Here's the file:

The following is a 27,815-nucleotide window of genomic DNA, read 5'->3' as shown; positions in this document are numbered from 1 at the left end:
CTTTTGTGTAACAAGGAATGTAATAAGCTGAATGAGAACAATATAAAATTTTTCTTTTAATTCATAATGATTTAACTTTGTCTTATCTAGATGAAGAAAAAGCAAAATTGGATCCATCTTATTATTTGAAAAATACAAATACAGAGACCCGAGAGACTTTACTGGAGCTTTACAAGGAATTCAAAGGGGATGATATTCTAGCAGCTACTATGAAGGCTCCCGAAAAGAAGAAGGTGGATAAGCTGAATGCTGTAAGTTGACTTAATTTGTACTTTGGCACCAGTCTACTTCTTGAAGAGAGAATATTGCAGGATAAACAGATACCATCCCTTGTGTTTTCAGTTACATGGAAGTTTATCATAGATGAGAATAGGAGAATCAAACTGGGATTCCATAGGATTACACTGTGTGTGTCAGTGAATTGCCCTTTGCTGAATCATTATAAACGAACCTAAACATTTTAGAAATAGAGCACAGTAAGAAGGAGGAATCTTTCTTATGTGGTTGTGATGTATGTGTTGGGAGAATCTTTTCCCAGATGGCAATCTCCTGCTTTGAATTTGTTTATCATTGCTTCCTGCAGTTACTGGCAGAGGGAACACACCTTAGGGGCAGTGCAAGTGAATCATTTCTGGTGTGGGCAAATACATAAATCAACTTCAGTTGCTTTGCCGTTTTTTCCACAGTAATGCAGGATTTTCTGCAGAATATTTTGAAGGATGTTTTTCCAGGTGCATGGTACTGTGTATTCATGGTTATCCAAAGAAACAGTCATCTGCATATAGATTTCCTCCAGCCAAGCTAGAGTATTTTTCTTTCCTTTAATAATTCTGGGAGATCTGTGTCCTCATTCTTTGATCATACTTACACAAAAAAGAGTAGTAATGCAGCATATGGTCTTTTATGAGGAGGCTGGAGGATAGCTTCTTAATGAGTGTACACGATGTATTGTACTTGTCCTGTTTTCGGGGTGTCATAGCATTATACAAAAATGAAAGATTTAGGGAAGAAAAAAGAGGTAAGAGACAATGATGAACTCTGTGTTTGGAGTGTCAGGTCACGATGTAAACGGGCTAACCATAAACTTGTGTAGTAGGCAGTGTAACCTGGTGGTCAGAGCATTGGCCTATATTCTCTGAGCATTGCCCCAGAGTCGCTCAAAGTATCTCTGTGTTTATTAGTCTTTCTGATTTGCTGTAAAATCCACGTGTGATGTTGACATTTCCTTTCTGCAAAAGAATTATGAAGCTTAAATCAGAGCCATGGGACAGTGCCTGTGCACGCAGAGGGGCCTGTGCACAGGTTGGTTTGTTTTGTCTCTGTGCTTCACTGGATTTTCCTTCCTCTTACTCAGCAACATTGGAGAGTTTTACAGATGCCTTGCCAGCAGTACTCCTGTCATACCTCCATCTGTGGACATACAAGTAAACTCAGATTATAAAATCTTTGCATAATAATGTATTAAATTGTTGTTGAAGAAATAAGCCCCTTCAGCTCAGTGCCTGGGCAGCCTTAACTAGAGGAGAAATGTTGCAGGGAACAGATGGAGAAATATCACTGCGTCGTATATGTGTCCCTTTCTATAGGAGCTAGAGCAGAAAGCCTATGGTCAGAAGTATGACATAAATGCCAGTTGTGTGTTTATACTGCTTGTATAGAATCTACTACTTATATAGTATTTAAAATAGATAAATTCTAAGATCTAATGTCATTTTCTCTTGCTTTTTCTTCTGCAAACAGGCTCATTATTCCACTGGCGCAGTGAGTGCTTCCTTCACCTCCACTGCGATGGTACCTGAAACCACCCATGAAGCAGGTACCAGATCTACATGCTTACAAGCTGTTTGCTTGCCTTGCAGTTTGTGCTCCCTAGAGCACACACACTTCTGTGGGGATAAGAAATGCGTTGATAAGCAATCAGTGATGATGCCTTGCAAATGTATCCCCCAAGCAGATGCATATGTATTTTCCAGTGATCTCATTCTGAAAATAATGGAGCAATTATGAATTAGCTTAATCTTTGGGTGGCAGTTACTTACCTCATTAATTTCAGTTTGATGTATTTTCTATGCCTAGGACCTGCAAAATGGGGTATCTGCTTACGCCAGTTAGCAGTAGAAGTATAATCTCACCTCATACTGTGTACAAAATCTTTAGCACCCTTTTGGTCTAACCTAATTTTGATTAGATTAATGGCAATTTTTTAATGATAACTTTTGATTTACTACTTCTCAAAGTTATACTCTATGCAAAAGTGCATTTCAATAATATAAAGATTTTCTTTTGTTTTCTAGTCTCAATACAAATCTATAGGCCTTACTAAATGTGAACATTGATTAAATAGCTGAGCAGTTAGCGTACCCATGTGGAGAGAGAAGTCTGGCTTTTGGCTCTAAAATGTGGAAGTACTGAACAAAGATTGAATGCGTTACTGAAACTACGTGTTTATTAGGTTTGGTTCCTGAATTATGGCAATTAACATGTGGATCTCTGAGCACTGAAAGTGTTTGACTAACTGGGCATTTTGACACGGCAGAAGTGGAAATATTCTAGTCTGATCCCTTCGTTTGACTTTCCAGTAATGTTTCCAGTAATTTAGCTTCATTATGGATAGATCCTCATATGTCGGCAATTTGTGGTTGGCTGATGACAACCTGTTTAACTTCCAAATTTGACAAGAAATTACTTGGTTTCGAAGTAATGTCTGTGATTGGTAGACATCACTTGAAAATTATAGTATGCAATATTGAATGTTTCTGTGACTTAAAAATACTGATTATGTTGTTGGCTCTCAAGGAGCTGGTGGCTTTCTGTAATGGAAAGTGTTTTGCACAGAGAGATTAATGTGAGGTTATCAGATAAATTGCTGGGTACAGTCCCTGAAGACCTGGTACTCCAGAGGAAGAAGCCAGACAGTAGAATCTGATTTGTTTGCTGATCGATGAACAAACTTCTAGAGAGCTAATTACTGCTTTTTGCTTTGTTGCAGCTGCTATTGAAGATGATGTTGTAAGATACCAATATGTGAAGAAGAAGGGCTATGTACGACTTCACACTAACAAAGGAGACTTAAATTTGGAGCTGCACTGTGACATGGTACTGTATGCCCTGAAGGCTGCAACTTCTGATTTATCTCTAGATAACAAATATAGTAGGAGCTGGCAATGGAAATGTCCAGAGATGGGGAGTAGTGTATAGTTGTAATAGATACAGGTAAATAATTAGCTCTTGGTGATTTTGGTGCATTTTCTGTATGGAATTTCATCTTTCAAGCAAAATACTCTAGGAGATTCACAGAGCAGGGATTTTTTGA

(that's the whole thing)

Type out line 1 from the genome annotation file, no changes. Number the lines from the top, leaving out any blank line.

The following is a 27,815-nucleotide window of genomic DNA, read 5'->3' as shown; positions in this document are numbered from 1 at the left end: